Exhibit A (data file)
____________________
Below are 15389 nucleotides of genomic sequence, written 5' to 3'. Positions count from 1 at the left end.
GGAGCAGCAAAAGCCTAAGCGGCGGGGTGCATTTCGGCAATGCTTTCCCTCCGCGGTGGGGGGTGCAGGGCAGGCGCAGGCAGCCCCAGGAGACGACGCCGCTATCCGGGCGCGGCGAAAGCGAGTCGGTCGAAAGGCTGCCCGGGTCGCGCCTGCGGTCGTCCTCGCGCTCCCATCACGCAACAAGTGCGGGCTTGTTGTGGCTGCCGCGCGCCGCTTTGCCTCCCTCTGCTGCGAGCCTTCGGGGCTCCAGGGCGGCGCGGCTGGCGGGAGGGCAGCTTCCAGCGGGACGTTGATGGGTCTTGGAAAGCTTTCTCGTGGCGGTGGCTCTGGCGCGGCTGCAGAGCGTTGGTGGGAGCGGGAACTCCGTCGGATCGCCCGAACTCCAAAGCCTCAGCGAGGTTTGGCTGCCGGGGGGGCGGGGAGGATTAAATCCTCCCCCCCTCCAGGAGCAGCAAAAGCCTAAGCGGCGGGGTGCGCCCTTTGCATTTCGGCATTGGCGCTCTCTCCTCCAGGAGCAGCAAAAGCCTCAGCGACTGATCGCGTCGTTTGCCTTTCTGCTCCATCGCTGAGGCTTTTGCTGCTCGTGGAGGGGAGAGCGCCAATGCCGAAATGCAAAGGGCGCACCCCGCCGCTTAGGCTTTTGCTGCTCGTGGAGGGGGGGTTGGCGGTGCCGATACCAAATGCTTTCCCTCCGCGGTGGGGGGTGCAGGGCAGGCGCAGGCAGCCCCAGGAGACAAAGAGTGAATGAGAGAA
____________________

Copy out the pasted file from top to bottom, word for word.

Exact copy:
Below are 15389 nucleotides of genomic sequence, written 5' to 3'. Positions count from 1 at the left end.
GGAGCAGCAAAAGCCTAAGCGGCGGGGTGCATTTCGGCAATGCTTTCCCTCCGCGGTGGGGGGTGCAGGGCAGGCGCAGGCAGCCCCAGGAGACGACGCCGCTATCCGGGCGCGGCGAAAGCGAGTCGGTCGAAAGGCTGCCCGGGTCGCGCCTGCGGTCGTCCTCGCGCTCCCATCACGCAACAAGTGCGGGCTTGTTGTGGCTGCCGCGCGCCGCTTTGCCTCCCTCTGCTGCGAGCCTTCGGGGCTCCAGGGCGGCGCGGCTGGCGGGAGGGCAGCTTCCAGCGGGACGTTGATGGGTCTTGGAAAGCTTTCTCGTGGCGGTGGCTCTGGCGCGGCTGCAGAGCGTTGGTGGGAGCGGGAACTCCGTCGGATCGCCCGAACTCCAAAGCCTCAGCGAGGTTTGGCTGCCGGGGGGGCGGGGAGGATTAAATCCTCCCCCCCTCCAGGAGCAGCAAAAGCCTAAGCGGCGGGGTGCGCCCTTTGCATTTCGGCATTGGCGCTCTCTCCTCCAGGAGCAGCAAAAGCCTCAGCGACTGATCGCGTCGTTTGCCTTTCTGCTCCATCGCTGAGGCTTTTGCTGCTCGTGGAGGGGAGAGCGCCAATGCCGAAATGCAAAGGGCGCACCCCGCCGCTTAGGCTTTTGCTGCTCGTGGAGGGGGGGTTGGCGGTGCCGATACCAAATGCTTTCCCTCCGCGGTGGGGGGTGCAGGGCAGGCGCAGGCAGCCCCAGGAGACAAAGAGTGAATGAGAGAA